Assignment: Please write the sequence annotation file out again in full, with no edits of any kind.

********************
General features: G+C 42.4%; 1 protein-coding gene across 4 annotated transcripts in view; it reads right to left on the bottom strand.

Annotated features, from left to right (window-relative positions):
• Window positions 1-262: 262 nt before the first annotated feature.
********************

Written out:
General features: G+C 42.4%; 1 protein-coding gene across 4 annotated transcripts in view; it reads right to left on the bottom strand.

Annotated features, from left to right (window-relative positions):
• Window positions 1-262: 262 nt before the first annotated feature.